Catalyzing A Path Towards ‘Greener’ Plastics

Manganese dioxide crystals are ideal catalysts for synthesizing renewable polymers, say researchers from Japan.

AsianScientist (Jan. 23, 2019) – Scientists at the Tokyo Institute of Technology (Tokyo Tech), Japan, have developed a catalyst for fabricating plastics from renewable sources. They reported their findings in the Journal of the American Chemical Society.

Many of today’s plastics are manufactured using non-renewable fossil resources, including coal and natural gas. In recent years, 2,5-furandicarboxylic acid (FDCA) has emerged as an attractive renewable raw material that can be used to create polyethylene furanoate, a material with many applications.

FDCA is typically obtained by oxidizing 5-hydroxymethyl furfural (HMF), a compound that can be synthesized from cellulose. However, the oxidation reactions require catalysts that contain expensive precious metals.

In the present study, researchers led by Associate Professor Keigo Kamata and Professor Michikazu Hara of Tokyo Tech used manganese dioxide (MnO2) crystals instead of precious metals as oxidizing catalysts. They first determined which MnO2 crystal structure would have the best catalytic activity using computational analyses.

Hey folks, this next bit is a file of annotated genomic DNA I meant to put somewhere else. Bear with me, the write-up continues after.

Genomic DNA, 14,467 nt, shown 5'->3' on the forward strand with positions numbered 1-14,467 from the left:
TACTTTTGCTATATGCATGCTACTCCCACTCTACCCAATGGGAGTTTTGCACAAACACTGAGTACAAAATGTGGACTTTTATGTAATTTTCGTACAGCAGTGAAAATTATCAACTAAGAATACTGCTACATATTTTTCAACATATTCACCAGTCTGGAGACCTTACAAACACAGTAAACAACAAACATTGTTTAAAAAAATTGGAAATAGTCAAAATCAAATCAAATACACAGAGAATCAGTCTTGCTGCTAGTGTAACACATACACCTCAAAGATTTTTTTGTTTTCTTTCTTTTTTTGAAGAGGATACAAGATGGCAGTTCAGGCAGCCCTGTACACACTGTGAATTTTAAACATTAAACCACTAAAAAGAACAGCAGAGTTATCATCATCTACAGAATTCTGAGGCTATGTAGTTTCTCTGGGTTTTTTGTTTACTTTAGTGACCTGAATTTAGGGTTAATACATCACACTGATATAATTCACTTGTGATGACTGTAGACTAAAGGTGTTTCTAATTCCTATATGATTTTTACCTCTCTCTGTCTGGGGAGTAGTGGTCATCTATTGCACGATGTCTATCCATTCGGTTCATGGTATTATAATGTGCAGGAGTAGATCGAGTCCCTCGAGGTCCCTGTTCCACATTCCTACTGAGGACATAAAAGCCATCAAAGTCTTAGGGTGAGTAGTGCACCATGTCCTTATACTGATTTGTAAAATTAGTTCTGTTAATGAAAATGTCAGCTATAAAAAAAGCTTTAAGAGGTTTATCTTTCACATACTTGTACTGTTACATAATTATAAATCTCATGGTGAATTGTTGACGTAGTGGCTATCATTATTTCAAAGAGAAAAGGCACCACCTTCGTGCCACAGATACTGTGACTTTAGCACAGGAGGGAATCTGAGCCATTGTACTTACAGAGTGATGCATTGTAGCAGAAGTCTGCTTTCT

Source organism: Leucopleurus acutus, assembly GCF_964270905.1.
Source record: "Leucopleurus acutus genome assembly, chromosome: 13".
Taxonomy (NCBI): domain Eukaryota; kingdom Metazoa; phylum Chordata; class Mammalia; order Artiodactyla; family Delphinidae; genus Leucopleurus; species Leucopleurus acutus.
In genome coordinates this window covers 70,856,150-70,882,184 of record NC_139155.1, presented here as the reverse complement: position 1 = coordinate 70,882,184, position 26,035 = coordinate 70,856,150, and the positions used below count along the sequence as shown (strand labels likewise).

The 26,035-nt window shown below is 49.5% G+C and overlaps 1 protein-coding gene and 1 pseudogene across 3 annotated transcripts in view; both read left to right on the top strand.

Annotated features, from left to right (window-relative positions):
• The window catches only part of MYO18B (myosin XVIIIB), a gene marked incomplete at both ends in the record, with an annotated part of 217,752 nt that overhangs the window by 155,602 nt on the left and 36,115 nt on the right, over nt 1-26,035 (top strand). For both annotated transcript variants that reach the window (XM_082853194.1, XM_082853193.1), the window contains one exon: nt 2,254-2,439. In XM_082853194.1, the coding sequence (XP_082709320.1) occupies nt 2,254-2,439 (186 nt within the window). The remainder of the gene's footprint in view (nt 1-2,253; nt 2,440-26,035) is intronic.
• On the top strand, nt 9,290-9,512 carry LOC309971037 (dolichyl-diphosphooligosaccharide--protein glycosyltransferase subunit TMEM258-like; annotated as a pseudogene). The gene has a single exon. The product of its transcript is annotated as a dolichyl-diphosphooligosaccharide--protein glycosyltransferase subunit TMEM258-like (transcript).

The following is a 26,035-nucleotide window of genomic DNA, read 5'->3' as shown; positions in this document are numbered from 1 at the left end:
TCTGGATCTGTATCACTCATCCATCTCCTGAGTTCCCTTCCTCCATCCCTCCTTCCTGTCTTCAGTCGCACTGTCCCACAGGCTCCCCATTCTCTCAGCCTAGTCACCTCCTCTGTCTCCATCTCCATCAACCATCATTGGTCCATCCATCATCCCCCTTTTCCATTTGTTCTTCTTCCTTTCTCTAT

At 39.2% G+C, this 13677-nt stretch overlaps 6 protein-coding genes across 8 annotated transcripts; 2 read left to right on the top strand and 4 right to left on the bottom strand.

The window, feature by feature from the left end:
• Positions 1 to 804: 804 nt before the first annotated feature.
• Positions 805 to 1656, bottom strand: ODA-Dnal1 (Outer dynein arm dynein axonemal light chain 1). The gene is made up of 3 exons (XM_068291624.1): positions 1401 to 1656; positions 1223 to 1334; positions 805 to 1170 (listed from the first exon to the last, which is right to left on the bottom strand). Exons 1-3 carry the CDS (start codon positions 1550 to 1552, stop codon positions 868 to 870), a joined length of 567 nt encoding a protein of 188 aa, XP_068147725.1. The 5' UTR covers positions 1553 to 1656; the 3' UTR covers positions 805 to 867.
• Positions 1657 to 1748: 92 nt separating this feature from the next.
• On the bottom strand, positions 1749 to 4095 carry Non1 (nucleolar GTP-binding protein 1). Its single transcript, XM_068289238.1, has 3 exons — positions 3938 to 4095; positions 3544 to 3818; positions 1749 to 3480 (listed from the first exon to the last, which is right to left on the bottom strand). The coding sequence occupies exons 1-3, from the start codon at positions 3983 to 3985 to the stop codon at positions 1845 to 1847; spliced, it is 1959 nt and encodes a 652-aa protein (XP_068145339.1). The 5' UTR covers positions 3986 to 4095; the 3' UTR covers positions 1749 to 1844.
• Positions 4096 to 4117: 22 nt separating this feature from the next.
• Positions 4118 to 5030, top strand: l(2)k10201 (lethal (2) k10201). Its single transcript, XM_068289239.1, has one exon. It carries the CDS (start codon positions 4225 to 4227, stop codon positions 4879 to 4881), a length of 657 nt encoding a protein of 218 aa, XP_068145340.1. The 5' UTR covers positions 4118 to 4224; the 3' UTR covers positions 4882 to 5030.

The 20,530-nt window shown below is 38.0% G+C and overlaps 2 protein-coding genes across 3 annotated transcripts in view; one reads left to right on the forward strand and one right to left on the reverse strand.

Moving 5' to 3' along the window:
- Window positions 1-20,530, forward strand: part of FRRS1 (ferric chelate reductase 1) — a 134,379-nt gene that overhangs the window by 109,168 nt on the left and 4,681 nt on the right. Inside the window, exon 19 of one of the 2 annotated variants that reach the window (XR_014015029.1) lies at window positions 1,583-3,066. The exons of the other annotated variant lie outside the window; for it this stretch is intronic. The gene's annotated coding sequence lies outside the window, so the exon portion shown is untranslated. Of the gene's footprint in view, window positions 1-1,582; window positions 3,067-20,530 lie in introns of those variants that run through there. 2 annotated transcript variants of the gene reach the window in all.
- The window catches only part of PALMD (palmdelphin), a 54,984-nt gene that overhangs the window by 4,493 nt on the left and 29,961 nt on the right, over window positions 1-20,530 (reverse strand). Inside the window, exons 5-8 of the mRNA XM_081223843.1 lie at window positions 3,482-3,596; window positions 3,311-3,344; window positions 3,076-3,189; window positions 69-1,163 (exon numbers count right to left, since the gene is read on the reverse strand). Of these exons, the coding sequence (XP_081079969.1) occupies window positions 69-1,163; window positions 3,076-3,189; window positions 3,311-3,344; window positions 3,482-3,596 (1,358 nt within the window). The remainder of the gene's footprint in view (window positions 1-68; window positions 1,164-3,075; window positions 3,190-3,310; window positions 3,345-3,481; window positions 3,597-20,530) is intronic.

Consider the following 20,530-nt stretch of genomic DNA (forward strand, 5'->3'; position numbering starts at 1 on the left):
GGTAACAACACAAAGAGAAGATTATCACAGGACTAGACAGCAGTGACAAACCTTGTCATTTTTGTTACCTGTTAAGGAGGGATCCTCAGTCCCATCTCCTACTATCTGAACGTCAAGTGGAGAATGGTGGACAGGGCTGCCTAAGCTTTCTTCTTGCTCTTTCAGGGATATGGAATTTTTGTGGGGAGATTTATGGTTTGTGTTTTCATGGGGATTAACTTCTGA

They found that β-MnO2 was the most promising candidate structure and reported that the material itself was very stable, even after being used for oxidation reactions on HMF. Going further, the team proposed a new synthesis method to yield highly pure β-MnO2 with a large surface area in order to improve the FDCA yield and accelerate the oxidation process.

“The synthesis of high-surface-area β-MnO2 is a promising strategy for the highly efficient oxidation of HMF,” said Kamata.

“Further functionalization of β-MnO2 will open up a new avenue for the development of highly efficient catalysts for the oxidation of various biomass-derived compounds,” Hara concluded.

The article can be found at: Hayashi et al. (2019) Effect of MnO2 Crystal Structure on Aerobic Oxidation of 5-Hydroxymethylfurfural to 2,5-Furandicarboxylic Acid.


Source: Tokyo Institute of Technology; Photo: Pexels.
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